Is Rent Control An Answer To California's Housing Crisis?

Sep 27, 2018
Originally published on October 2, 2018 2:41 pm

You can add Robert Rodriguez to a growing list of Angelenos living right on the brink of homelessness. Rodriguez shares his story, talking softly, as he leans on his walker outside his old apartment. He was evicted the day before.

"Everything is gone," he says. "It's all in storage."

Rodriguez, 82, used to be a truck driver. He's on a fixed income and has had health problems including a heart attack. Last February, when his landlord notified him and his wife that their rent was going up by 15 percent, to be followed by a likely 30 percent to 40 percent increase soon after, he couldn't afford it and didn't pay. They went to court instead, but eventually lost. He was evicted last week.

"So I had to leave," Rodriguez says. But where can he go? His neighborhood, densely populated MacArthur Park with its worn midcentury apartment buildings, is gentrifying fast. Landlords are suddenly asking — and getting — $2,000 a month in rents or higher. Rodriguez is worried he'll end up homeless.

"It's an embarrassment more than anything else," he says. "At this point in my life, I should be sitting in a rocking chair waiting for the pearly gates to open up for me."

New census figures show that California has the highest poverty rate in the nation because of its affordable housing crisis. And the state is now home to nearly a quarter of the country's entire homeless population, despite making up only 12 percent of the U.S. population as a whole.

One proposed fix is Proposition 10, billed as a local rent control initiative, which will go before voters this November. It would repeal a 1990s-era law called the Costa Hawkins Act, which generally prohibits rent control on most places built after the 1970s, bars local cities from expanding rent control, and allows for units to move to free-market rates after rent-controlled tenants leave.

Peter Dreier, a former city housing official in Boston and current public policy professor at Occidental College, says Prop 10 is a key first step to addressing California's broader affordable housing crisis.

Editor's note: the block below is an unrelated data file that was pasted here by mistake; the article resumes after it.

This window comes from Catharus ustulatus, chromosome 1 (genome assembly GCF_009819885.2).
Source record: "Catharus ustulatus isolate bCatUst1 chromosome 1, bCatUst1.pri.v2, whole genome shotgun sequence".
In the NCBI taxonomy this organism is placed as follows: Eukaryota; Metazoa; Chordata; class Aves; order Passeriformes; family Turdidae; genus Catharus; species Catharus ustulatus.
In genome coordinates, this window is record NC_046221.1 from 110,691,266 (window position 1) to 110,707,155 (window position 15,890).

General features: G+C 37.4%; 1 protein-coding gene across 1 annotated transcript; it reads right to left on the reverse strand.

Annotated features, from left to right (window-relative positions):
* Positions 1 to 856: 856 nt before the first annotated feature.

"Wages are stagnating for the majority of working families and rents and home prices are going up much faster than wages," Dreier says.

He says the system is stacked against renters. A recent report by the National Low Income Housing Coalition calculated that just to afford market rent in Los Angeles right now, one has to make at least $32 an hour.

"We have a shortage of housing that's affordable to school teachers, firefighters, janitors, garment workers," Dreier says, in other words, all the people that make a city or community tick.

But Prop 10 has its detractors, including people who build low-income rental housing. Elizabeth Bluhm is a project manager at a San Diego-based nonprofit developer called Wakeland Housing. She's worried that if Prop 10 passes, there could be a patchwork of cities with different rent control laws and limits, making "it very hard for developers to get things done efficiently," she says. "It just adds to the cost of development."

Bluhm says even just a little uncertainty threatens funding for a project because developers need to know how much rent they're going to bring in to cover their costs and ensure they don't go underwater. Private development firms like hers, she says, are on the front line of fixing the housing crisis because federal housing subsidies for the poor have steadily declined since the 1980s.

Opponents of Prop 10 have frequently called it a Band-Aid. The root of the problem, they say, is that there's just not enough housing.

"The real solution to our affordable housing crisis is more construction of housing across the whole spectrum," Bluhm says.

In fact, the California Department of Housing and Community Development estimates the state needs to build 1.8 million more units by 2025. This is a perennial challenge in a state with some of the most restrictive zoning laws in the country and where land is already in short supply. A lot of developers, citing the high costs of labor and building materials and concerns about getting a good return on their investment, are building only high-end units.

That in turn is fueling a lot of the anger — and momentum — behind the push to expand rent control in California. As in a lot of booming cities, residents of Los Angeles are watching as whole blocks are demolished to make way for luxury homes and big, fancy apartment complexes advertising amenities like pools, libraries and tennis courts.

In front of Robert Rodriguez's old building near MacArthur Park, Prop 10 supporters and some of his neighbors recently held a protest over the rent increases. They chanted loudly, "The rent, the rent, is too damn high," as passing drivers honked in support.

The building's owners say the rent increases were modest and are needed to cover maintenance costs. They also say, even with the increases, the rents are below market rates for the area.

For now, Rodriguez says he and his wife will stay with his sister while they desperately look for a new place.